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open text file - read line from text file

By using this simple code I am able to write a line to a text file.

Dim fs, otf
Set fs = CreateObject("Scripting.FileSystemObject")
Set otf = fs.OpenTextFile("c:\test.txt", 8, 0)
otf.writeline ("test")
otf.writeline ("test2")
otf.Close


However, in examples that I see in MSDN and elsewhere, objects are inititalized by using the following

Dim fso As New FileSystemObject, txtfile, _
fil1 As File, ts As TextStream

However I get the error message "user defined type not defined."  How come its not defined?  What am I doing wrong.  With the inelli type for diming variables I will see dim x as "integer" but I do not see FileSystemObject, File, or TextStream.

Please show me how to initialize properly so I can at least read on line from a text file.

Thanks
   
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dmontgom
Asked:
dmontgom
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1 Solution
 
JonFish85Commented:
Project -> References -> Tick "Microsoft Scripting Runtime". Then follow the MSDN code...
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hongjunCommented:
Your got to add "Microsoft Scripting Runtime" using Project->References.

hongjun
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hongjunCommented:
Oops. Just 1 minute difference. Adding the reference will allow beginners like you to be able to see the relevant methods, events, etc. When you become more and more used to it, then you might consider using the CreateObject method so that only the necessary references/libraries will be included when needed and released when not needed.

hongjun
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andyclapCommented:
>When you become more and more used to it, then you might consider using the CreateObject method so that only the necessary references/libraries will be included when needed and released when not needed.

Hmmm... I'd always recommend using references so things are strictly typed and early bound. The inclusion of libraries comment is a red herring.
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hongjunCommented:
That's the point. Learn it with including references first so that it will be more understandable.

hongjun
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andyclapCommented:
What I was saying is "Learn it with including references first" and keep using it through project references, because that's the best way to do it.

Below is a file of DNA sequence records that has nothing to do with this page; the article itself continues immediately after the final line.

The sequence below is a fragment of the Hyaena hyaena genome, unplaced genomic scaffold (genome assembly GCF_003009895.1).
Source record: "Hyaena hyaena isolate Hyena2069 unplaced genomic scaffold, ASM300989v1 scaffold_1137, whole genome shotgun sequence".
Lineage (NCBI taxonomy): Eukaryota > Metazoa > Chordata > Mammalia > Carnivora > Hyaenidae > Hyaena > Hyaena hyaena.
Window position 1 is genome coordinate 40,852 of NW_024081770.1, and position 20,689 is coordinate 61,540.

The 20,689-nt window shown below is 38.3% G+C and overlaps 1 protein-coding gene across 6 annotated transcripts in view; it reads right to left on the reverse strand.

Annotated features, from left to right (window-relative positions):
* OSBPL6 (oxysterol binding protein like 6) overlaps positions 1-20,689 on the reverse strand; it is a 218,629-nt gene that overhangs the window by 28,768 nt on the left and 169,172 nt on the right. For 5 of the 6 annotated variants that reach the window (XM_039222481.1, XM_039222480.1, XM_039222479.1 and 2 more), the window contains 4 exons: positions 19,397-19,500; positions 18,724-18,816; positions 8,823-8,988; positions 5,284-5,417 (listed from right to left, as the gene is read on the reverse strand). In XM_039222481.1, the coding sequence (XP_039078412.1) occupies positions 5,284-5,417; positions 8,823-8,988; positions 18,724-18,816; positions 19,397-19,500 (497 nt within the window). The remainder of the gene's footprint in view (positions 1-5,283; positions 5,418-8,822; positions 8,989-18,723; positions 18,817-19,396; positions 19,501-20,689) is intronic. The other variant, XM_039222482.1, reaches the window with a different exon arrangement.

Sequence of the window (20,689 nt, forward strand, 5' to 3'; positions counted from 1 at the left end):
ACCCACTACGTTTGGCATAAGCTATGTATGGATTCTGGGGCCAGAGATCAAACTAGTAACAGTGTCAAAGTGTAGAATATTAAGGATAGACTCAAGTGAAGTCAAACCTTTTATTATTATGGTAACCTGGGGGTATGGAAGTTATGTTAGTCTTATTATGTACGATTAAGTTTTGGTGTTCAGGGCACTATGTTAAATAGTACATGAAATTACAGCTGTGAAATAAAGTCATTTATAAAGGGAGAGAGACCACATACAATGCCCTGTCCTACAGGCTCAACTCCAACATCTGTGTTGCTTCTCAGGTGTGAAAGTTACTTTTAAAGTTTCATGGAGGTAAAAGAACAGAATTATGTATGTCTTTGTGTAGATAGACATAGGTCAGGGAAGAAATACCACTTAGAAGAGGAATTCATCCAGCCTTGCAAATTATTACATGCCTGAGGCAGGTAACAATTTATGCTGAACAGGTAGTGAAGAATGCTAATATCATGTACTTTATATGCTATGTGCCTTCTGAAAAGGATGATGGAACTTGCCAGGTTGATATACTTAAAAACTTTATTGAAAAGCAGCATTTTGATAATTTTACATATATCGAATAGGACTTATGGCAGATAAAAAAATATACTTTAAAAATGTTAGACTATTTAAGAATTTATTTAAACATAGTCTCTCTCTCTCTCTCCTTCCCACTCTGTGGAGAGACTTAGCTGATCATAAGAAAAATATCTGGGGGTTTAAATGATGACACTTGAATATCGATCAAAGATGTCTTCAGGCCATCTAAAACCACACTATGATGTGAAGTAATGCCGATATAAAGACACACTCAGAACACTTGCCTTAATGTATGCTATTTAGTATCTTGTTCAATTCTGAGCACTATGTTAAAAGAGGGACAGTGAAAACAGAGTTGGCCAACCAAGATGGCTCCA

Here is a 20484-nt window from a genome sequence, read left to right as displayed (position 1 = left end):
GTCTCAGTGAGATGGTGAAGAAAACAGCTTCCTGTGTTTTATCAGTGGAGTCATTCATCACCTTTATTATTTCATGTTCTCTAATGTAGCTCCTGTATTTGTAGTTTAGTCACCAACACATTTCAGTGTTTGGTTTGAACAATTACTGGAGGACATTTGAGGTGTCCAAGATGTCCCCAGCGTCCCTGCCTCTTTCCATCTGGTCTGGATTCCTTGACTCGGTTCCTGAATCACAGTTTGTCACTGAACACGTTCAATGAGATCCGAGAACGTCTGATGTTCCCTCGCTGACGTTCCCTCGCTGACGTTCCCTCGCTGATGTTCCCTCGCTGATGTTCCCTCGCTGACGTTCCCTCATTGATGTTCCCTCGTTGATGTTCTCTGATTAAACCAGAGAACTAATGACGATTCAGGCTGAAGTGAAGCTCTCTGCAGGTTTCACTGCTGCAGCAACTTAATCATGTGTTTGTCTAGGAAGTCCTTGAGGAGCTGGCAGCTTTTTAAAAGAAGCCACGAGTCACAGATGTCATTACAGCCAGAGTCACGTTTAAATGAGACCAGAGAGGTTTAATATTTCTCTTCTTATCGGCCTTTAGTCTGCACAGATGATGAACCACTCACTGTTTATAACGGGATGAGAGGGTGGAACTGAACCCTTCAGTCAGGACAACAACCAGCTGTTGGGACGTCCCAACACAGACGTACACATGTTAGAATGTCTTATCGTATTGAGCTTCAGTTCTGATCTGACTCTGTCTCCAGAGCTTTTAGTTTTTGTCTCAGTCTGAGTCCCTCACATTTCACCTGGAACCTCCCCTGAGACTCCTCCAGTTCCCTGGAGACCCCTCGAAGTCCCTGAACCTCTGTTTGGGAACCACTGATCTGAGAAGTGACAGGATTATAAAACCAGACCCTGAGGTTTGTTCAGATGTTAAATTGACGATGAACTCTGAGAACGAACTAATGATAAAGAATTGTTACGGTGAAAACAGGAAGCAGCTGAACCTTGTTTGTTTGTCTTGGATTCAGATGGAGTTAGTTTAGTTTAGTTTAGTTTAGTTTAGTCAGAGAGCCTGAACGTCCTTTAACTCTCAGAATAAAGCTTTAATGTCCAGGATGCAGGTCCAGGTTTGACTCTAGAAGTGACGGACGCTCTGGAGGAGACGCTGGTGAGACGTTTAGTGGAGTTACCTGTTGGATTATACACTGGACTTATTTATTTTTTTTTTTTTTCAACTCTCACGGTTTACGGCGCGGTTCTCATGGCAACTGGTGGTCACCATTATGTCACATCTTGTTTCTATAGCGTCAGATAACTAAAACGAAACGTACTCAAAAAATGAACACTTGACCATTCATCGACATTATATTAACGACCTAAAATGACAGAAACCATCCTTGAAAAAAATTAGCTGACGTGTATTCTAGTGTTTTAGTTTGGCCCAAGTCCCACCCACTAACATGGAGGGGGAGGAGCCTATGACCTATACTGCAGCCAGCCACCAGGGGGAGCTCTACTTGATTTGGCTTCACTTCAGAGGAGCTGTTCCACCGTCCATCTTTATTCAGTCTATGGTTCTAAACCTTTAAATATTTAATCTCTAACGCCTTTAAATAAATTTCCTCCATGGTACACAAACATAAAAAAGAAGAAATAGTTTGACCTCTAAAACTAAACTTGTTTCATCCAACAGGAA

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hongjunCommented:
Ya perhaps this is what I am trying to say. Use through project references first and then simply convert those declarations and instantiations.

' Using including Project->References
Dim fso As FileSystemObject
Set fso = New FileSystemObject
...

' Using runtime
Dim fso As Object
Set fso = CreateObject("Scripting.FileSystem")
...

hongjun
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andyclapCommented:
Aha, we're going around in circles here!
What I'm saying is don't bother using as Object, as early bound explicit references are better if you can use them :)
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crazyburnsCommented:
Are you just trying to read a line from a text file?

use
Open "filename.txt" for INPUT as #1
Input #1 variable1, variable2, ...
Close #1

and to write
Open "filename.txt" for OUTPUT as #1
Write #1 "text", "text2", ...
Close #1

The other way sounds likes it a little more complicated then necessary.
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Valliappan ANSenior Tech ConsultantCommented:
There was one question last week in on a missing component for FileScriptingObject used for deleting a folder.

http://www.experts-exchange.com/jsp/qShow.jsp?qid=20134210

The final answer ended at using direct VB file functions like Kill and RmDir. Since, here you don't need to add a reference etc. And no other problems.

So, you could learn FSO for your purposes, but could also use VB directory functions.

But FSO, is of course easier to use.

Cheers.
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CJHarrapCommented:
Always use early binding.... you get less problems, and the code is more efficent with less overhead.

Cheers,

CJ.
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dmontgomAuthor Commented:
Thanks for all of the advice and quick response.

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JonFish85Commented:
um might I ask why you accepted hongjun's answer if mine is the same and was posted earlier? not that it really matters, but I was just wondering
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Valliappan ANSenior Tech ConsultantCommented:
Thats what I also wonder. And, after that, there were some discussions about it. :)
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